Christine Osburn Jackson stood from the safety of her front door Friday, socially distanced from the small group who had assembled outside her home to celebrate her life's work in civil rights.
Though a small woman, the former executive director of the YWCA Greater Charleston — an organization dedicated to empowering women and eliminating racism — was called by city officials Friday a "towering force" in the lives of thousands of Charleston residents who are still benefiting from her work.
"We're so thankful that fate and divine providence led her here to Charleston years ago," said Mayor John Tecklenburg, who presented Jackson with a proclamation in honor of her 92nd birthday, which is Saturday.
Jackson's roots in America's civil rights movement run deep.
Born in Alabama in 1928, she inherited a passion to engage in social activism from her parents, who participated in the 1965 Selma to Montgomery march that saw protesters beaten by law enforcement on a day known as "Bloody Sunday."
She married the late Rev. E.L. Jackson, an Alabama civil rights activist who marched alongside the Rev. Martin Luther King Jr. The couple moved to Charleston in 1963 after the Rev. Jackson was fired from his job for marching with King to the Alabama State House to pray.
Jackson, though, has even closer ties to the King family. She is the first cousin of Coretta Scott King, social justice champion and deceased wife of the Rev. King.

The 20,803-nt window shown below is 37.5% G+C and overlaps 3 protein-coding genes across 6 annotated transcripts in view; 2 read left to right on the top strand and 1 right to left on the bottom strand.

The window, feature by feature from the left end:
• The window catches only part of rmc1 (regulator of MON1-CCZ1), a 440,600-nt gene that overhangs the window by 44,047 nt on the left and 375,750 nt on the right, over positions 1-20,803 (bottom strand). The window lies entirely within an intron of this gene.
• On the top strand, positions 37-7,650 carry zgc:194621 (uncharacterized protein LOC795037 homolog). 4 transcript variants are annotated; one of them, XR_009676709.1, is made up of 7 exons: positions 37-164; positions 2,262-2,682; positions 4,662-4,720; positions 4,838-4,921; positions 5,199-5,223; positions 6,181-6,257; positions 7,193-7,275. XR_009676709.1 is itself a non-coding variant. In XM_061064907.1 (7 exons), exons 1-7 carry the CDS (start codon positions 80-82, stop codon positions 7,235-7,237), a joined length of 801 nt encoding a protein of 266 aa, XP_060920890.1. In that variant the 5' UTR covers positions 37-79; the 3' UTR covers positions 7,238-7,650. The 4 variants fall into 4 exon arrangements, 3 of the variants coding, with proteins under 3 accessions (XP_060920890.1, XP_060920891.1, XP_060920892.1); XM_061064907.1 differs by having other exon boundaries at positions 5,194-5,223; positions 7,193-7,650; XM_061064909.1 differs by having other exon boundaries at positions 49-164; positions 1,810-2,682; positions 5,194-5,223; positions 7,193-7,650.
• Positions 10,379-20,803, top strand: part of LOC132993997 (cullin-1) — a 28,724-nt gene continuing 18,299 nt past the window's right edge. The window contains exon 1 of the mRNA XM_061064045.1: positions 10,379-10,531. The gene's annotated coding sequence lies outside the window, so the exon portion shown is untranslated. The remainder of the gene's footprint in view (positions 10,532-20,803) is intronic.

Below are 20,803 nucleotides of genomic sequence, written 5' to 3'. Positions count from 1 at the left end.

The Jackson family's work with King would continue in South Carolina. Jackson was with the Rev. King during his final appearance in Charleston in 1967 when he spoke for more than an hour before 3,000 people at the old County Hall on King Street. King would be assassinated nine months later.
For 37 years, Jackson led YWCA Greater Charleston. She oversaw the group's expansion of women and empowerment programs, which included day care, summer camp, voter registration programs, and the annual Tribute to Women in Industry.
In 1972, Jackson founded the annual celebration honoring Rev. King, which is considered today the state's largest tribute to the civil rights leader.
Jackson's journey has involved the challenge of having to overcome barriers brought by racism, including a legal battle early in her career that eventually resulted in the end of segregation among YWCAs in Charleston.
Among her many awards and accolades, Jackson was best known for her skill in recruiting volunteers.
"When Mrs. Jackson called, you just couldn't say no," Tecklenburg said.
Attending Friday's ceremony were Christine Jackson's daughter Kim Jackson, City Councilwoman Carol Jackson and Geona Shaw Johnson, the city's director for housing and community development.
City officials took the opportunity to shed light on the city's Substantial Rehabilitation Program, which provides assistance for homeowners for home repairs.
Jackson's home was chosen earlier this year for rehabilitation and the house received work including exterior painting, window replacement, HVAC installation, floor replacement and electrical work.
"We are thankful for the opportunity to give back to a person who's given so much to our community," Shaw Johnson said.
Jackson's daughter, Kim, thanked the city for rehabilitating her mother's home and invited well-wishers to celebrate her mother's birthday in a motorcade.
The motorcade will depart from First Baptist Church of James Island at 12:45 p.m. Saturday and proceed past Jackson's residence, paying tribute to the Charleston legend who fought for racial equality and women's empowerment.